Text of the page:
Post by Demetria Ledbetter.

4 responses to “Off to Church in Our (Sustainable) Sunday Best, 1978”

  1. Christina says:

    Thank you for sharing such a touching and amazing story. I think you’re absolutely right that sustainability is not a new idea: it’s the way that many things were 30-60 years ago when you bought a pair of shoes or a winter coat and expected it to last you through the decade.

    My mom is pretty sustainable too. She has been driving the same Honda for nearly two decades, has never had cable TV, and doesn’t own a computer (she goes to the library for that). If she picks up a plant on the clearance rack of a store she will wait weeks until she “finds” a pot (which has usually been put out with someone else’s trash) before she plants it. She was a single mother who raised three kids on her own on a secretary’s salary. Like your parents, being sustainable was about survival and about providing for her children.

    So in contrast a major challenge would appear to be living and operating in a sustainable way when there is wealth: in industry or society. If you can afford an SUV or you can afford to pollute, what is the incentive to be sustainable and conserve resources? I guess this gets at the relationship of sustainable behavior and economics.

    I think that the key to moving to a more sustainable society is in teasing out the ethics and values that our parents taught us and applying them to live a sustainably-principled lifestyle with or without wealth.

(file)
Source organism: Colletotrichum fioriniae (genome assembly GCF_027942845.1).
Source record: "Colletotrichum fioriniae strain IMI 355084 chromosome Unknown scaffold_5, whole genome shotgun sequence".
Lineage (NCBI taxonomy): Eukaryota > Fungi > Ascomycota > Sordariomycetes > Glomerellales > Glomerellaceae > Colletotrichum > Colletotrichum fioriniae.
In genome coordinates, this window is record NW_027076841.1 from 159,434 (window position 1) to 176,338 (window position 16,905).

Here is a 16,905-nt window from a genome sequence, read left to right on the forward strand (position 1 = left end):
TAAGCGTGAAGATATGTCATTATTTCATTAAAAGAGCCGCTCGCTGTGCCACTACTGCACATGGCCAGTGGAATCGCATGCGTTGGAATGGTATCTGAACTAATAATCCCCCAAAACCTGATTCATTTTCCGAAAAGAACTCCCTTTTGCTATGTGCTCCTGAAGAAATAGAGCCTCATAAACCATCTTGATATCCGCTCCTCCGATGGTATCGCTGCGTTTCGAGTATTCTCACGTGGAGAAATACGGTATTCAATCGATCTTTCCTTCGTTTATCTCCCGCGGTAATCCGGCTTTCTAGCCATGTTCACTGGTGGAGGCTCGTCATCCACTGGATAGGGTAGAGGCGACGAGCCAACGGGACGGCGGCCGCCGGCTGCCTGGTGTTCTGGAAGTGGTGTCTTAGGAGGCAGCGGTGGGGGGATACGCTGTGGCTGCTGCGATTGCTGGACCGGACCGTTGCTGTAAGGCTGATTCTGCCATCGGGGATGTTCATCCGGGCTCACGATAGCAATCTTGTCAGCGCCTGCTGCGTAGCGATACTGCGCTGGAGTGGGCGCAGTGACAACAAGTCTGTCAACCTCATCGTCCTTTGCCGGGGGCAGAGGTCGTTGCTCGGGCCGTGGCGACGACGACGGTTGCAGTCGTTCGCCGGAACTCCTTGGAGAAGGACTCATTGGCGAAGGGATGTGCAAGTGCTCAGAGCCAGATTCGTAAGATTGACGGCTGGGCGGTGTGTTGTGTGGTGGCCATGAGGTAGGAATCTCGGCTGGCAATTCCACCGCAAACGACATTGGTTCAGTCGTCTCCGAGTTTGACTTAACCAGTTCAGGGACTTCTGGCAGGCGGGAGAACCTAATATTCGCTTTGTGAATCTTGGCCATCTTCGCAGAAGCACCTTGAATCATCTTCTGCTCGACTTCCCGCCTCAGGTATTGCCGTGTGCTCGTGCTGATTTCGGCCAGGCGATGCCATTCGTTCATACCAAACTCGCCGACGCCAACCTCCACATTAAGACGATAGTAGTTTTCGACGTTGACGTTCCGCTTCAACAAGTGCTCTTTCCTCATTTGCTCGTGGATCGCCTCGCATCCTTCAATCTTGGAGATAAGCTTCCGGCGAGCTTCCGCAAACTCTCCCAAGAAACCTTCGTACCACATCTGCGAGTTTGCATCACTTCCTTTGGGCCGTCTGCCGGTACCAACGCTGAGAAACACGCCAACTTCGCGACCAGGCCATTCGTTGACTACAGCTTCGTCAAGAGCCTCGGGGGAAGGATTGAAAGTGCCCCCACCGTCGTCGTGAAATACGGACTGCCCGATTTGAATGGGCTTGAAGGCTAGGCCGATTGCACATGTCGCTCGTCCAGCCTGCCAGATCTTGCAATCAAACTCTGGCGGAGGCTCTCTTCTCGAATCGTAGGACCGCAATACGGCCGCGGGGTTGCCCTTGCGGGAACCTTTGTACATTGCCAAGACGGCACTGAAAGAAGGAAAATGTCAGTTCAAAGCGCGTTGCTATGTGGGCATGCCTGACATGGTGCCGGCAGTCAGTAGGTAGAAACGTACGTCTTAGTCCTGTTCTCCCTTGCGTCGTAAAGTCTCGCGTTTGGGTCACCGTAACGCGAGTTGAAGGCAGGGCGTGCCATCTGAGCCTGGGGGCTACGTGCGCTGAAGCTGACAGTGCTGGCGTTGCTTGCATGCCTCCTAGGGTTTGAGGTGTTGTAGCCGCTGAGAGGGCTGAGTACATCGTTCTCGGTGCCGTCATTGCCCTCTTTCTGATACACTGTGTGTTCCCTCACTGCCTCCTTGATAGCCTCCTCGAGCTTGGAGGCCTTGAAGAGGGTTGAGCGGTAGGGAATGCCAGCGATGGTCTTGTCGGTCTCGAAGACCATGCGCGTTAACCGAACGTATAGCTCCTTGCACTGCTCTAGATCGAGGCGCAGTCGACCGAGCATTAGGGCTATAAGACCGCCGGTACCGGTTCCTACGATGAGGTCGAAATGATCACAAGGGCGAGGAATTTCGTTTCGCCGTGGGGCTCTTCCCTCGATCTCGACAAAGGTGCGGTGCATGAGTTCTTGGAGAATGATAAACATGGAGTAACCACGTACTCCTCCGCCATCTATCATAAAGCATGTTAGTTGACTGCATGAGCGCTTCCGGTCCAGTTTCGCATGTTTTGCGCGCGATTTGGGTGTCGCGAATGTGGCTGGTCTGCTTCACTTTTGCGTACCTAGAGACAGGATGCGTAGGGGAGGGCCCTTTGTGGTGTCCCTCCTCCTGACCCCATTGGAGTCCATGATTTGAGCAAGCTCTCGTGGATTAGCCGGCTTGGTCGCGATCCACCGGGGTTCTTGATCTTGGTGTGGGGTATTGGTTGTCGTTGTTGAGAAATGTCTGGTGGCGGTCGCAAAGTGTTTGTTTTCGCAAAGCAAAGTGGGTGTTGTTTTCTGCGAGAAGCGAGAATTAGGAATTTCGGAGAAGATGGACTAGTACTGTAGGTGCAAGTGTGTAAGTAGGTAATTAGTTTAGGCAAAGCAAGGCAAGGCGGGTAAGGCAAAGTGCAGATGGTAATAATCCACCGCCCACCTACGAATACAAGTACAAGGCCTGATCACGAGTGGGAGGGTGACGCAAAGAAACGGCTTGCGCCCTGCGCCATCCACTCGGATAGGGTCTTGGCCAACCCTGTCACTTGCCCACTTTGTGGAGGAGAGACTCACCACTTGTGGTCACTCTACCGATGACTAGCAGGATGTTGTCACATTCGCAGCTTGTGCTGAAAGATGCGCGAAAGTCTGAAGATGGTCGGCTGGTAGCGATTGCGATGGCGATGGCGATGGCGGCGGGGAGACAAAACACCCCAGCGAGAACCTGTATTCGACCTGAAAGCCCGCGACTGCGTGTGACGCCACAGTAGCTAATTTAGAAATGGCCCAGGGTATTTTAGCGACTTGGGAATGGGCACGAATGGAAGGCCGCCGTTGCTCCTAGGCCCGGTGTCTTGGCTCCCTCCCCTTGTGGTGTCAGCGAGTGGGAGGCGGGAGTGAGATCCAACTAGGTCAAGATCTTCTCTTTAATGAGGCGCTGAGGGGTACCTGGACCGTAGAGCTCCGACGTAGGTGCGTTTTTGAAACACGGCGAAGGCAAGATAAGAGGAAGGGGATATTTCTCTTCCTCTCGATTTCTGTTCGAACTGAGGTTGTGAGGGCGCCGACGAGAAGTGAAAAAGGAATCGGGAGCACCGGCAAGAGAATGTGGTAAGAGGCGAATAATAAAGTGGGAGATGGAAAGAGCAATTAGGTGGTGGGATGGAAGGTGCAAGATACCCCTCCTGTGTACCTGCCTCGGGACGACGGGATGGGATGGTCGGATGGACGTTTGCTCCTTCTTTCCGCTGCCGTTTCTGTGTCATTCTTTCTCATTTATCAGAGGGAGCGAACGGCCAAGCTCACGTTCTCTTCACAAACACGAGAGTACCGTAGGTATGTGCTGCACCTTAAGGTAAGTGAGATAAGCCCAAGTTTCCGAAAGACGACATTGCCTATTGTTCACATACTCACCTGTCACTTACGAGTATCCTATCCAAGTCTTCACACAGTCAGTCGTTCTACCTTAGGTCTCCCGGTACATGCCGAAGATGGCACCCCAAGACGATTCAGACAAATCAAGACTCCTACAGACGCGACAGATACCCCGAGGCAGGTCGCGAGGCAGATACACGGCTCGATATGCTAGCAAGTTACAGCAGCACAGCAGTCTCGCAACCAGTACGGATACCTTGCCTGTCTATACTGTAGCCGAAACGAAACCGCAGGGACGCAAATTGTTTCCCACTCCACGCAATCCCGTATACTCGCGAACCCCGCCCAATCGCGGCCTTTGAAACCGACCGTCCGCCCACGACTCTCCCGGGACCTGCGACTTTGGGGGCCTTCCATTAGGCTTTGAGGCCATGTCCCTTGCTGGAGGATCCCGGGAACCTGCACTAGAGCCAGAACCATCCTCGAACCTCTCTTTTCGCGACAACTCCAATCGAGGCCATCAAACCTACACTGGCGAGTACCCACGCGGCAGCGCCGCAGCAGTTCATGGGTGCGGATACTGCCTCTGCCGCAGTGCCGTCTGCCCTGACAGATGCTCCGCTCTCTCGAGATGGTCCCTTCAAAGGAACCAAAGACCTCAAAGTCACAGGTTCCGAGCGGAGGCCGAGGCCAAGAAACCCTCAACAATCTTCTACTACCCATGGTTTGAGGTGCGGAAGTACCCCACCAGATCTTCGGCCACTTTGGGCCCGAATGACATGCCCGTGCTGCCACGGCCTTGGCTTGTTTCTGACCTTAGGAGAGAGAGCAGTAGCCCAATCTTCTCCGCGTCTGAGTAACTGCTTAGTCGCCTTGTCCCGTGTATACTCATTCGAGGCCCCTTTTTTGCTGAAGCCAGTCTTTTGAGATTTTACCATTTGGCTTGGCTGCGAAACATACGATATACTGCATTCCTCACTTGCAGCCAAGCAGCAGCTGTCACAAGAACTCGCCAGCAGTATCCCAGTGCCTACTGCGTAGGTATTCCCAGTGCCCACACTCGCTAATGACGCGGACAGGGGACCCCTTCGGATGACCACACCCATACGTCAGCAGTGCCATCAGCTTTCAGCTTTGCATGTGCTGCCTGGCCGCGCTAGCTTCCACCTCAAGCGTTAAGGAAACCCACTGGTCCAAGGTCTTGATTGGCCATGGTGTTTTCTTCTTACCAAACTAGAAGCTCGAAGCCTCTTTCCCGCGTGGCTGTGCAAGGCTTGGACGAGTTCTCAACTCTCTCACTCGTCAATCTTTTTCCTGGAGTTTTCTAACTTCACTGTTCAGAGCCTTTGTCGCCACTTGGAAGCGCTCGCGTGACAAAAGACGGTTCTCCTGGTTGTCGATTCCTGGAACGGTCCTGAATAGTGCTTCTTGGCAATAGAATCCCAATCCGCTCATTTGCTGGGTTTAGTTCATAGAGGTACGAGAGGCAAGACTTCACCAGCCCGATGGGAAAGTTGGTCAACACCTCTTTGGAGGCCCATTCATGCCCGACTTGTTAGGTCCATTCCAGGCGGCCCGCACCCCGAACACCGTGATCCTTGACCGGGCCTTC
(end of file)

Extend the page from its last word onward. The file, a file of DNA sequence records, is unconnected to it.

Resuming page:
2. Brian says:

    Wonderful Story Demetria! Can it be that human beings have been living sustainable lives in so many ways and in some many cultures around the globe! What have we done? Why have we left their ideas and their values in the past? We need to breathe life into them again in the present. Your story reminds me of this. Can these bones live?

  3. Demetria says:

    Christina, Thanks for echoing your sustainability comments. I know all too well what happened even 60 years ago with my grandparents. My mom shared the stories of how they made everything stretch. I remember the stories of how they would take my mom to Delaware to pick tomatoes in the summer months so they could have money. My mom has 9 brothers and sisters so that had to make things last from year to year and brother to brother/sister to sister.

    I also share your concerns as well in terms of environmental sustainability. A few yours back, I had the opportunity to go to a major port. To see the pollution that occurs as a result of the global economy is something to think about. How can we sustain? Good thoughts here and I’m so happy to be able to share my thinking because these thoughts have been lurking in my mind for quite some time now.. demetria

  4. Demetria says:


    I appreciate your global reminder, cultural awareness and biblical perspective. I think we have to have message runners that will carry the message of hope so that when the bones are near distinct that “yes” they can live. For instance as I mentioned above my mother was use to making things stretch but by the time she got married she must have forgot what it was like picking tomatoes in Delaware. I too had forgotten that my brother and I had sold cardboard to get a Nintendo until my father told the story of the Easter outfits. What makes us forget? Is it our innate nature to forget what happened yesterday and then reinvent tomorrow? demetria